Introducing this new type of massage session to current clients must be a thoughtful process. After twelve years of incorporating energy techniques into massage sessions, I have learned sometimes painfully, a few rules. When I say painfully I mean I lost a client because I was so enthusiastic about energy work that I misjudged his willingness to experiment and went overboard, working too much. Not only did I lose his weekly appointment, but also lost his wife's weekly visit!
Here is the basic rule that I learned. Introducing energy interventions to clients should be done the same way most people like being introduced to a new cuisine. Small portions and relating the new techniques to something they are already familiar with will ensure a more favorable and receptive outcome. First, if they tell you as they arrive, "I could not wait to have my massage. I loved so much what you did the last time," this is probably not the good day to try something different. But if they say, "I felt great after the last massage but it lasted only two days," that is an opening for you to propose something new which could bring them longer lasting results.
Second, choose one energy technique at a time and even if they love it, refrain from the urge to use another one. Why? The answer is in three-fold. A second energy intervention would take time away from the regular massage. They loved the first one so leave them with that impression. Not doing another one might make them more open to an increased amount of energy work at their next visit.
Lastly, the energy technique you use has to be one that requires you to touch especially if it is the first time they receive energy work. Remember, they made an appointment for a massage so they want hand contact. A nice chakra clearing moving energy above their body will not satisfy them even if it has some known health benefits. There are a good number of energy interventions that are done making contact with the body. Some others can be adapted to "feel" more like a massage.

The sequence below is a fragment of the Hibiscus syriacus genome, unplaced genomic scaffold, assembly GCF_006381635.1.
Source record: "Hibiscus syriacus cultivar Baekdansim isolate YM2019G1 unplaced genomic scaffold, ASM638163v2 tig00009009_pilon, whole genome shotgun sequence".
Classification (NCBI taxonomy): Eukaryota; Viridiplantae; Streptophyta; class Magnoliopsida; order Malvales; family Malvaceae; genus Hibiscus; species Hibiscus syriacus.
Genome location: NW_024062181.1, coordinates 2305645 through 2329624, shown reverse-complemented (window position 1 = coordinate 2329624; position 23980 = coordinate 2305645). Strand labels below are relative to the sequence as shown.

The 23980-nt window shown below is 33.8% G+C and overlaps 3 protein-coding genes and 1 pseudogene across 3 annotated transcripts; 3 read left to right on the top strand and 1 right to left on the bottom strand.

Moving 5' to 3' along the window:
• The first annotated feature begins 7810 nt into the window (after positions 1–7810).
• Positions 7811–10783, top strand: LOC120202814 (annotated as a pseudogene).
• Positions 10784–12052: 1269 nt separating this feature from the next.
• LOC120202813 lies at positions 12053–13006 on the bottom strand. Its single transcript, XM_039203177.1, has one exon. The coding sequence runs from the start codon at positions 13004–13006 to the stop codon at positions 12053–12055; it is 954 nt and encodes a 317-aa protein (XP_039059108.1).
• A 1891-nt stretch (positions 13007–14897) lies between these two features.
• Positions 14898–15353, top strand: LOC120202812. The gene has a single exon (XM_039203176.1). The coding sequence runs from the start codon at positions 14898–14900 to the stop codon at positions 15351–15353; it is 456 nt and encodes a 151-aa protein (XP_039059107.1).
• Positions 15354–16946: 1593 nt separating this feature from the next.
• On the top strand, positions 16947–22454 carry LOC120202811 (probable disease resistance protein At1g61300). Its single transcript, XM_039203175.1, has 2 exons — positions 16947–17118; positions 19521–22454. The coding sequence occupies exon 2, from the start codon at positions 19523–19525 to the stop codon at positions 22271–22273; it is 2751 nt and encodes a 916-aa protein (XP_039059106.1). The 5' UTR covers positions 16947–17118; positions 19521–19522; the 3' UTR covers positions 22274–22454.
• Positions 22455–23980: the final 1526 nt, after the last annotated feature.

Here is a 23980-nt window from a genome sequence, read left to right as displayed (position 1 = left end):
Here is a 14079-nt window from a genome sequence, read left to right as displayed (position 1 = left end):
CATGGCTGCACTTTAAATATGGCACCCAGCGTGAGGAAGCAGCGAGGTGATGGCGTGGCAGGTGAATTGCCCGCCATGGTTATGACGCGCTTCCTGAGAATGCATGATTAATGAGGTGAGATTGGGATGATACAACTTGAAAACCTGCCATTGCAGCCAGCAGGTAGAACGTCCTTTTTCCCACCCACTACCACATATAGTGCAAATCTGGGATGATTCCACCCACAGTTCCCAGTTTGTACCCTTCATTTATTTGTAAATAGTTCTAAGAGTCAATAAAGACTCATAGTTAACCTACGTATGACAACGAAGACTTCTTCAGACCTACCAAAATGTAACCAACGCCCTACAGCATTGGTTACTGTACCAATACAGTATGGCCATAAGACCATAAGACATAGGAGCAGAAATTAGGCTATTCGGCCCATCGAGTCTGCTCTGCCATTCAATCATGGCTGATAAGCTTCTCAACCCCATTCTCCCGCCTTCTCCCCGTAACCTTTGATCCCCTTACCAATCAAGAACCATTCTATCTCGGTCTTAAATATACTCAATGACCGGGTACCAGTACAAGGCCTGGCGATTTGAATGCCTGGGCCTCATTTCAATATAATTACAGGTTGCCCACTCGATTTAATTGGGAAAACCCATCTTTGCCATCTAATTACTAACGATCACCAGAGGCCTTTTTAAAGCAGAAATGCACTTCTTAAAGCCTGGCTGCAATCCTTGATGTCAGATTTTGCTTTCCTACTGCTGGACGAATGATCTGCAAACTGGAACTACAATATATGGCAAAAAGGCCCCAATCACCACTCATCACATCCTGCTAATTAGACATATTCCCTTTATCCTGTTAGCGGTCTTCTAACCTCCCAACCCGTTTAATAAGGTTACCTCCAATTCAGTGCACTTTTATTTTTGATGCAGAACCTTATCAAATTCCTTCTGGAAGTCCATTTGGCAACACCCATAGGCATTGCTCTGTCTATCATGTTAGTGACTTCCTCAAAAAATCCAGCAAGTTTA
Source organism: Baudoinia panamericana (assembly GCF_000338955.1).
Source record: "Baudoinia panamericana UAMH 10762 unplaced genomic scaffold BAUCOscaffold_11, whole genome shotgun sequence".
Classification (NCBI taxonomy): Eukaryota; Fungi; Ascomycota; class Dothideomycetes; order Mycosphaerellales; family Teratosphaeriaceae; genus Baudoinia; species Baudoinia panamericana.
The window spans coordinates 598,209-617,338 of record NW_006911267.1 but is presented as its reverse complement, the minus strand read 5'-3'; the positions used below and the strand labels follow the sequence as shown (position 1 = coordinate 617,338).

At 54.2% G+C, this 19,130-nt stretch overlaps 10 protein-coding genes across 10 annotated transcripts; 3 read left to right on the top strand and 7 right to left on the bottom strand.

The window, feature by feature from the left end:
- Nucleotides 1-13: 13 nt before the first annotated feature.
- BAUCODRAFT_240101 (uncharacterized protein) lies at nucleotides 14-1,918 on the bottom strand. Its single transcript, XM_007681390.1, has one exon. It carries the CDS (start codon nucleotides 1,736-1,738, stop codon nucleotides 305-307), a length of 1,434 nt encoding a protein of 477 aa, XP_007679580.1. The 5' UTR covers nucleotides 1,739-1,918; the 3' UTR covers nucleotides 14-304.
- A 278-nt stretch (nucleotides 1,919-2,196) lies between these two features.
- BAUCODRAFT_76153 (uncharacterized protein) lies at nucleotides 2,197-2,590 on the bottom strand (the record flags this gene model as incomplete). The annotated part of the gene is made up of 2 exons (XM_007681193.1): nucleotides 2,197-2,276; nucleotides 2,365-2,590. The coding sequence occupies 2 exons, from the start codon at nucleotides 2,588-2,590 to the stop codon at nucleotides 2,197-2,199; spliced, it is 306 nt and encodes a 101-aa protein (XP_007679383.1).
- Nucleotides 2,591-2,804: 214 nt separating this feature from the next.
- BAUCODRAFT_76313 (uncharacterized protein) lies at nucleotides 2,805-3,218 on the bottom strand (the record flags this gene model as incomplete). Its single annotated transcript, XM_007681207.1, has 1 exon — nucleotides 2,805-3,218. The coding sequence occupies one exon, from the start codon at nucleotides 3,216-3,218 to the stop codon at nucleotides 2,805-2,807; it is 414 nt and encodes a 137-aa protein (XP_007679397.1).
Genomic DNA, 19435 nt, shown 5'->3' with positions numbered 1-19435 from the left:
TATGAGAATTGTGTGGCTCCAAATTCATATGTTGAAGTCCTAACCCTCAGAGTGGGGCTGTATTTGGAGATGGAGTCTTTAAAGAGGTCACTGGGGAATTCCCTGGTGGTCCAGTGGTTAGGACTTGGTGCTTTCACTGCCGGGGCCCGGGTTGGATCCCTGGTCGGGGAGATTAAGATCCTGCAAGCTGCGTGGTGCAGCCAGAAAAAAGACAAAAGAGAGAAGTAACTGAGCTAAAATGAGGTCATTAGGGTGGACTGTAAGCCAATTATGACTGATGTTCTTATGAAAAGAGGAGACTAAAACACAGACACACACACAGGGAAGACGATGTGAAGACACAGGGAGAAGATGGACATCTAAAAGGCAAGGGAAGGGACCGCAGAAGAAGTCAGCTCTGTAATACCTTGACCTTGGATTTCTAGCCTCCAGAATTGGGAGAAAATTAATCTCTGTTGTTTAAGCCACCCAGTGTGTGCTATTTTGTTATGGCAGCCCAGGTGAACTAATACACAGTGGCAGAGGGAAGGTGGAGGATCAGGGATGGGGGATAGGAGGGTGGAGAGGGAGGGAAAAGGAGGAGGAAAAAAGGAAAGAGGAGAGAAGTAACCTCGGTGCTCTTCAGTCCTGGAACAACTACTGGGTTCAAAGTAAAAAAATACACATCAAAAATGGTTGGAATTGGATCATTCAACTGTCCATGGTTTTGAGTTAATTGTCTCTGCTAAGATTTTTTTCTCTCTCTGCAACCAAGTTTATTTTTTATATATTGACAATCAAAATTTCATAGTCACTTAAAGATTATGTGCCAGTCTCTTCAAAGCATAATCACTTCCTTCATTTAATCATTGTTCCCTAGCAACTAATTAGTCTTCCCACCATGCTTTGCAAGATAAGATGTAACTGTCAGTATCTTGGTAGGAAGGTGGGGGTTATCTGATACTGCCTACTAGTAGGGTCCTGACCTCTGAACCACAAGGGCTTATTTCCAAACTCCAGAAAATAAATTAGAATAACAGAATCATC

Finally touching the body on the meridian lines can produce very good results if you know how to do it. As your clients get more familiar with those new techniques, you might be able to use some energy techniques that don't require touching, especially if they have a health problem that could be helped by such intervention.
It is possible to incorporate energy techniques into massage sessions. Be prepared though to have clients who will never be open to it. It can enhance benefits for your clients and can reduce the physical strain on your body, diminishing your chances of injuries and increasing the longevity of your massage career. It might even make your massage practice more successful. Why don't you give it a try?
Marie-Christine Lochot is a licensed massage therapist, energy bodyworker and educator. Owner of Massage Montclair in New Jersey, she has been a member of the AMTA since 1994 and is nationally certified by NCBTMB. With specialties in Swedish massage, massage for people affected by cancer and energy healing, Marie-Christine coaches and teaches energy healing to laypeople, massage professionals and in the corporate environment. With a diverse background in management and accounting, Marie-Christine also teaches small business and private practice organization. She can be reached at www.massagemontclair.com.